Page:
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Life shavers: Long Islanders fight childhood cancer at St. Baldrick's events

On Wednesday, Feb. 27, 2019, the Donald and Barbara Zucker School of Medicine at Hofstra University/Northwell Student Affairs department held its annual St. Baldrick's Day event, where some participants shaved their heads, in an effort to raise money and awareness for childhood cancer. (Credit: Howard Simmons)

The bell signaling the end of the school day had rung hours earlier on the first Friday afternoon in March, yet the gym at Commack High School still buzzed with activity. Some 65 parents, children and teachers were there to have their heads shaved by the seven volunteer barbers-in-training, all of them taking part in the school district’s annual St. Baldrick’s event to raise money for childhood cancer.

For 10-year-old Brody Flood of Commack, this was personal: Four years ago, his brother, Colin, died of leukemia at the age of 8.

Brody, who raised $3,930 of the more than $12,000 his team collected, says he’s participating in the shaving event for the first time, “in memory of my brother.”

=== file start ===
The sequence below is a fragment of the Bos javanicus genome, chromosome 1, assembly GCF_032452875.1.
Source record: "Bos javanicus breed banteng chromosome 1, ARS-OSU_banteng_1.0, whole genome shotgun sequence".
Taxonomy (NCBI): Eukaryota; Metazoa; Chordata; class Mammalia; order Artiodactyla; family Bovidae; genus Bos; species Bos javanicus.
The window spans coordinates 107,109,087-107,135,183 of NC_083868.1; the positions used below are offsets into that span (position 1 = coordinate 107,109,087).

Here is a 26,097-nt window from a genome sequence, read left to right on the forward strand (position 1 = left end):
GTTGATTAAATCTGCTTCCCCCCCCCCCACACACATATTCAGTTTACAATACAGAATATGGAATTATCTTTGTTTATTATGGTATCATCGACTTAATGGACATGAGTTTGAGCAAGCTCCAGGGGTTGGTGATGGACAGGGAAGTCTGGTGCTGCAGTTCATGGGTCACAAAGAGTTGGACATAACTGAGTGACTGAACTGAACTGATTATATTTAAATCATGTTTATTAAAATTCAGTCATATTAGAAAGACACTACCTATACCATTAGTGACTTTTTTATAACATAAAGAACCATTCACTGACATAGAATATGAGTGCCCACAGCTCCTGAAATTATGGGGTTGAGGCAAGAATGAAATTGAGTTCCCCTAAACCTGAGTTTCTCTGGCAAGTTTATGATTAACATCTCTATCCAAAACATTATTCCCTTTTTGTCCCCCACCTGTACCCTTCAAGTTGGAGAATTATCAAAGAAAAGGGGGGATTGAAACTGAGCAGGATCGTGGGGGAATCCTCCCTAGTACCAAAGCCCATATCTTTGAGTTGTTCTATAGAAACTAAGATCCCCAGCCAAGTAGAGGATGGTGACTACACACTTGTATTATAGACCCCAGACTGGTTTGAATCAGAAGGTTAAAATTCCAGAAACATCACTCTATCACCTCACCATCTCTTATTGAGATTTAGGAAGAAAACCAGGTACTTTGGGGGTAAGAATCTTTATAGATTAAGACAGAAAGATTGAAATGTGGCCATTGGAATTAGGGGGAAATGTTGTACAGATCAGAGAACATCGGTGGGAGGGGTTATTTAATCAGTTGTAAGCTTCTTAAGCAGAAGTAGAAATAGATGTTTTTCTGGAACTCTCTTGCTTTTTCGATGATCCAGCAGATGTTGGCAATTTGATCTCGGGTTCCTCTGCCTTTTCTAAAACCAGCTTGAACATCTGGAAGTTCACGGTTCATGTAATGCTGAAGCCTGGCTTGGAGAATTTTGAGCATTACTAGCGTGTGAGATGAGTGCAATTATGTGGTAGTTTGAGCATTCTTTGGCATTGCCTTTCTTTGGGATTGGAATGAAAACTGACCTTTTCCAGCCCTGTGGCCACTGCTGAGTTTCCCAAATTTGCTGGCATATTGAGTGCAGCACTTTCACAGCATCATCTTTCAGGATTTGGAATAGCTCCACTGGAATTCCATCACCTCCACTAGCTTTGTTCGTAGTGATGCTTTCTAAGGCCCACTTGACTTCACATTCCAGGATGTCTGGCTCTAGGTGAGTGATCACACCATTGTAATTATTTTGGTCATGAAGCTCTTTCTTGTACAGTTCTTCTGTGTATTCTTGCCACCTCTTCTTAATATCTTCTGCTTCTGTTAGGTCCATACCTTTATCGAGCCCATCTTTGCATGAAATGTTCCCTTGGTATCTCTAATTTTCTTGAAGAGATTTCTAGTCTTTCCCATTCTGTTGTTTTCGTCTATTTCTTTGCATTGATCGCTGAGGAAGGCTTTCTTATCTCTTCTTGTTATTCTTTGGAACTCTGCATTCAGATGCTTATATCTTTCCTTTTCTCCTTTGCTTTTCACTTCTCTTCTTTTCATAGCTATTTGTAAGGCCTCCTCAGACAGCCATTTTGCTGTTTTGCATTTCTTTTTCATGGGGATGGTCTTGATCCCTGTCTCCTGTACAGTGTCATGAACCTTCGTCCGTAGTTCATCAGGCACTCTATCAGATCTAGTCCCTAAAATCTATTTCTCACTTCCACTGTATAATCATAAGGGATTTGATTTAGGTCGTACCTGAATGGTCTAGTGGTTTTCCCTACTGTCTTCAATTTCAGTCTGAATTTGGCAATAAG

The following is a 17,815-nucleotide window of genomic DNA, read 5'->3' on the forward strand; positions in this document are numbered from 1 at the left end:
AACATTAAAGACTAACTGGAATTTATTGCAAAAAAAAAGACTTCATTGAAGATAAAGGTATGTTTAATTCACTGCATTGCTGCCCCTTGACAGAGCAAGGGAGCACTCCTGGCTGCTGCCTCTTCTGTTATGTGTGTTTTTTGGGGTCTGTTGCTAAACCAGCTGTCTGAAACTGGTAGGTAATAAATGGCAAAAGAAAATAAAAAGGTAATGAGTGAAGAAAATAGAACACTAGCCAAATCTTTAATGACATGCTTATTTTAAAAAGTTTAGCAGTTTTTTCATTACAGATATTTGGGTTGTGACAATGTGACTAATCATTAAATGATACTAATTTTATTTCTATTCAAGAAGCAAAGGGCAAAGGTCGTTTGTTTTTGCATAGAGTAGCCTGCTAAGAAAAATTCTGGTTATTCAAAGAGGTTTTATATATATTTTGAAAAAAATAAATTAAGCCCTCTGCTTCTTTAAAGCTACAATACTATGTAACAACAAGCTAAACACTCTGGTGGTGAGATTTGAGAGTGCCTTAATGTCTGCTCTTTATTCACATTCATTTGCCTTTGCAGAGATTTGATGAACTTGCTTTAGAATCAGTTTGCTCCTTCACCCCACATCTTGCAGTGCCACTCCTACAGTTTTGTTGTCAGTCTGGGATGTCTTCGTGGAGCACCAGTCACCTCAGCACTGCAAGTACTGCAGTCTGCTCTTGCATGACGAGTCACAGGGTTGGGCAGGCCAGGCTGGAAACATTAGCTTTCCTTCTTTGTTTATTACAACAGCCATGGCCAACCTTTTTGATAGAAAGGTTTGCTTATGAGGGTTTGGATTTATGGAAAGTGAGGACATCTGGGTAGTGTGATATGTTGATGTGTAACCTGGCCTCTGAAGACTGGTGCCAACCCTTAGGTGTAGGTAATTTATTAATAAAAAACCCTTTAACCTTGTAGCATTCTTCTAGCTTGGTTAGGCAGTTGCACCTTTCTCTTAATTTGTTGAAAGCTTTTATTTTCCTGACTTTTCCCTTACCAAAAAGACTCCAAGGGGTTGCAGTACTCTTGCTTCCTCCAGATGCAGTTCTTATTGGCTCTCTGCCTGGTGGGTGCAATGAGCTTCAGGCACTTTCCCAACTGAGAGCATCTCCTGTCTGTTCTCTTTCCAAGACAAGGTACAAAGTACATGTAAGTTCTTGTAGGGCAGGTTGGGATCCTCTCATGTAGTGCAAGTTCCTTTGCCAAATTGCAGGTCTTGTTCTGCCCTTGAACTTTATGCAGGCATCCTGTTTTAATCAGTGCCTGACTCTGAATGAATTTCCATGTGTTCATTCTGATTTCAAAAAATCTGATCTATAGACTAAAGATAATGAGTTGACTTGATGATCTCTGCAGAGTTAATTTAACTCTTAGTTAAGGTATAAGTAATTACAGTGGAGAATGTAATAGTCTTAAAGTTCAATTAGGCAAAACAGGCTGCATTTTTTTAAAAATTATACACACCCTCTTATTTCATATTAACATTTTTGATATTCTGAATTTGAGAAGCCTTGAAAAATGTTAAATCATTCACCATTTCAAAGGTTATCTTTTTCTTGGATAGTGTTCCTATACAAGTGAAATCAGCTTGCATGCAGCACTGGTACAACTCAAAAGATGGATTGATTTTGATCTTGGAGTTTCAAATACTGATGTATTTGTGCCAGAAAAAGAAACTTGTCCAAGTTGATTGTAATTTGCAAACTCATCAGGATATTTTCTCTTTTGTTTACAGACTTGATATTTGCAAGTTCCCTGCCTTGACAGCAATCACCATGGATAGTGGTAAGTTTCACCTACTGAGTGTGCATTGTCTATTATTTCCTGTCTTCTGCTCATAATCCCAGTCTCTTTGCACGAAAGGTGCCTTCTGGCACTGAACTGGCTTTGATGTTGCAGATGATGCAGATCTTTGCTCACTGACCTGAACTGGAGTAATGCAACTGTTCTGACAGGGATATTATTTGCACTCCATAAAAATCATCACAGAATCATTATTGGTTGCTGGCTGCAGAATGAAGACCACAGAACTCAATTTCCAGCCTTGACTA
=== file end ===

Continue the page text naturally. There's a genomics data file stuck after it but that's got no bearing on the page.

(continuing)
“The boys were best friends,” says his father, Kevin, 47, who volunteered at the event.says. Because of Colin’s compromised immunity, he was home schooled for three years and the brothers got really close.

“If my parents are trying to remember something [about Colin], they ask me,” Brody says.

Standing nearby, Callum McGuigan, 10, of Commack, was patting his smooth, newly shaved head, and noted that it felt “really weird.”

McGuigan raised $1,500 in memory of his Aunt Annemarie, who died two years ago from cancer of the appendix.

“My mom brought it up. I said I wanted to do it,” Callum explains.

“He was on a one-man mission,” says his mother, Maggie, 44.

Meghan McVetty, 30, of Commack, shaved her head to show Caleb, her 9-year-old son, who has autism and doesn’t like getting his hair cut, “that everyone needs help.”

“It’s OK to be afraid of the buzzer, but it won’t hurt you,” McVetty says of the lesson she wants to impart to her son.

From idea to reality

What began as an expression of gratitude between three colleagues in 1999 has morphed into a remarkably successful not-for-profit organization that’s made considerable headway into battling childhood cancer. Events across Long Island alone span at least the month of March.